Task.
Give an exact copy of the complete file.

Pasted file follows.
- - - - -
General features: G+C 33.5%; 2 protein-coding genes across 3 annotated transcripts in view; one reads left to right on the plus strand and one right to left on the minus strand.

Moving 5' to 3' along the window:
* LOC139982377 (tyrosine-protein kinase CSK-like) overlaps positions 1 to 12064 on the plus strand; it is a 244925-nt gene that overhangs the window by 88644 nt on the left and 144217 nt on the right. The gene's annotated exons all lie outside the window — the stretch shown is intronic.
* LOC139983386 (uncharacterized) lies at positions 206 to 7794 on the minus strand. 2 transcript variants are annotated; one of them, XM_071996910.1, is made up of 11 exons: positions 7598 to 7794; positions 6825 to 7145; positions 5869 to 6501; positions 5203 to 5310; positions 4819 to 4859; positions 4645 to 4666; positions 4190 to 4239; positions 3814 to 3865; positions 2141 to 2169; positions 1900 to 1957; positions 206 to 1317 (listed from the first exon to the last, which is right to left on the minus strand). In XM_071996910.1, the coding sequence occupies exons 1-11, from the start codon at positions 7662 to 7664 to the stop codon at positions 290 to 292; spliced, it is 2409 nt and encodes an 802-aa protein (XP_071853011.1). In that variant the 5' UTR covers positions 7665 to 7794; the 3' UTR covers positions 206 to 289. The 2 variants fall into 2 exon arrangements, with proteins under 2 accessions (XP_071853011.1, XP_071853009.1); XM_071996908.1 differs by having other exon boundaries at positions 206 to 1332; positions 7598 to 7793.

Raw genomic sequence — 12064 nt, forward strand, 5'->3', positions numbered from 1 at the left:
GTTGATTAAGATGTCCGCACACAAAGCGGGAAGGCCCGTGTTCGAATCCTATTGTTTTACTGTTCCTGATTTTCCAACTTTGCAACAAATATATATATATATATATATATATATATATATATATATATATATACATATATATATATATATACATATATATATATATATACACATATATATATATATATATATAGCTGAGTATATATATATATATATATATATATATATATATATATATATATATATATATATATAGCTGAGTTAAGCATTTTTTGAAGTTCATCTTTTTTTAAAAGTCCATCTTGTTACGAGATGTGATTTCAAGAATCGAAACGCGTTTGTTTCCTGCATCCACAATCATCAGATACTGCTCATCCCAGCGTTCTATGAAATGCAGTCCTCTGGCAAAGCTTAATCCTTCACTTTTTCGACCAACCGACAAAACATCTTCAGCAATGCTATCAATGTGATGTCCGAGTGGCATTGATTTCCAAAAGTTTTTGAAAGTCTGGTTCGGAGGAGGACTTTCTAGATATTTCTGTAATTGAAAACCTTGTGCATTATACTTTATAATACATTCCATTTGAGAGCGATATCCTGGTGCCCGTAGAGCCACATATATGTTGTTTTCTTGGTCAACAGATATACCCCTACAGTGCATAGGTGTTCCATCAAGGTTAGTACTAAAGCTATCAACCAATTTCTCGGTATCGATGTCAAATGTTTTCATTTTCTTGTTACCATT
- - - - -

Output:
General features: G+C 33.5%; 2 protein-coding genes across 3 annotated transcripts in view; one reads left to right on the plus strand and one right to left on the minus strand.

Moving 5' to 3' along the window:
* LOC139982377 (tyrosine-protein kinase CSK-like) overlaps positions 1 to 12064 on the plus strand; it is a 244925-nt gene that overhangs the window by 88644 nt on the left and 144217 nt on the right. The gene's annotated exons all lie outside the window — the stretch shown is intronic.
* LOC139983386 (uncharacterized) lies at positions 206 to 7794 on the minus strand. 2 transcript variants are annotated; one of them, XM_071996910.1, is made up of 11 exons: positions 7598 to 7794; positions 6825 to 7145; positions 5869 to 6501; positions 5203 to 5310; positions 4819 to 4859; positions 4645 to 4666; positions 4190 to 4239; positions 3814 to 3865; positions 2141 to 2169; positions 1900 to 1957; positions 206 to 1317 (listed from the first exon to the last, which is right to left on the minus strand). In XM_071996910.1, the coding sequence occupies exons 1-11, from the start codon at positions 7662 to 7664 to the stop codon at positions 290 to 292; spliced, it is 2409 nt and encodes an 802-aa protein (XP_071853011.1). In that variant the 5' UTR covers positions 7665 to 7794; the 3' UTR covers positions 206 to 289. The 2 variants fall into 2 exon arrangements, with proteins under 2 accessions (XP_071853011.1, XP_071853009.1); XM_071996908.1 differs by having other exon boundaries at positions 206 to 1332; positions 7598 to 7793.

Raw genomic sequence — 12064 nt, forward strand, 5'->3', positions numbered from 1 at the left:
GTTGATTAAGATGTCCGCACACAAAGCGGGAAGGCCCGTGTTCGAATCCTATTGTTTTACTGTTCCTGATTTTCCAACTTTGCAACAAATATATATATATATATATATATATATATATATATATATATATATACATATATATATATATATACATATATATATATATATACACATATATATATATATATATATAGCTGAGTATATATATATATATATATATATATATATATATATATATATATATATATATATATAGCTGAGTTAAGCATTTTTTGAAGTTCATCTTTTTTTAAAAGTCCATCTTGTTACGAGATGTGATTTCAAGAATCGAAACGCGTTTGTTTCCTGCATCCACAATCATCAGATACTGCTCATCCCAGCGTTCTATGAAATGCAGTCCTCTGGCAAAGCTTAATCCTTCACTTTTTCGACCAACCGACAAAACATCTTCAGCAATGCTATCAATGTGATGTCCGAGTGGCATTGATTTCCAAAAGTTTTTGAAAGTCTGGTTCGGAGGAGGACTTTCTAGATATTTCTGTAATTGAAAACCTTGTGCATTATACTTTATAATACATTCCATTTGAGAGCGATATCCTGGTGCCCGTAGAGCCACATATATGTTGTTTTCTTGGTCAACAGATATACCCCTACAGTGCATAGGTGTTCCATCAAGGTTAGTACTAAAGCTATCAACCAATTTCTCGGTATCGATGTCAAATGTTTTCATTTTCTTGTTACCATT